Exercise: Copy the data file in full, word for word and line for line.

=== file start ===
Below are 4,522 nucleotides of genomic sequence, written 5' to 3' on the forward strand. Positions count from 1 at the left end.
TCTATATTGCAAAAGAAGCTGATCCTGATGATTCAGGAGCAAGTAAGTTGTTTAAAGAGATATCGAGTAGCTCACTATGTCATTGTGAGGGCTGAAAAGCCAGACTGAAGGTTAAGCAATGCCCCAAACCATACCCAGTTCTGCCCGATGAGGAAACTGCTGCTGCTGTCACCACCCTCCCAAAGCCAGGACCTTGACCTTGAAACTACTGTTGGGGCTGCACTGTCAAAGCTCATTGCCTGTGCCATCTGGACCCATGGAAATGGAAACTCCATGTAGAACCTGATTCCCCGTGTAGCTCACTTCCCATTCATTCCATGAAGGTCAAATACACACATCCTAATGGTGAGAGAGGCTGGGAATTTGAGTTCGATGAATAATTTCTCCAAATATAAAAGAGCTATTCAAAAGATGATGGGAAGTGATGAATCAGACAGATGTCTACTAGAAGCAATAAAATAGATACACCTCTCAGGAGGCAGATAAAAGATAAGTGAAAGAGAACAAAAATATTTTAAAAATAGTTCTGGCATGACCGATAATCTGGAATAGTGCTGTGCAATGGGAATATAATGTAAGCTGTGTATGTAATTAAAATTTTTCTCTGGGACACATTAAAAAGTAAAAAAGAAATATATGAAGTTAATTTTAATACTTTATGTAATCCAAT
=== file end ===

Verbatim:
Below are 4,522 nucleotides of genomic sequence, written 5' to 3' on the forward strand. Positions count from 1 at the left end.
TCTATATTGCAAAAGAAGCTGATCCTGATGATTCAGGAGCAAGTAAGTTGTTTAAAGAGATATCGAGTAGCTCACTATGTCATTGTGAGGGCTGAAAAGCCAGACTGAAGGTTAAGCAATGCCCCAAACCATACCCAGTTCTGCCCGATGAGGAAACTGCTGCTGCTGTCACCACCCTCCCAAAGCCAGGACCTTGACCTTGAAACTACTGTTGGGGCTGCACTGTCAAAGCTCATTGCCTGTGCCATCTGGACCCATGGAAATGGAAACTCCATGTAGAACCTGATTCCCCGTGTAGCTCACTTCCCATTCATTCCATGAAGGTCAAATACACACATCCTAATGGTGAGAGAGGCTGGGAATTTGAGTTCGATGAATAATTTCTCCAAATATAAAAGAGCTATTCAAAAGATGATGGGAAGTGATGAATCAGACAGATGTCTACTAGAAGCAATAAAATAGATACACCTCTCAGGAGGCAGATAAAAGATAAGTGAAAGAGAACAAAAATATTTTAAAAATAGTTCTGGCATGACCGATAATCTGGAATAGTGCTGTGCAATGGGAATATAATGTAAGCTGTGTATGTAATTAAAATTTTTCTCTGGGACACATTAAAAAGTAAAAAAGAAATATATGAAGTTAATTTTAATACTTTATGTAATCCAAT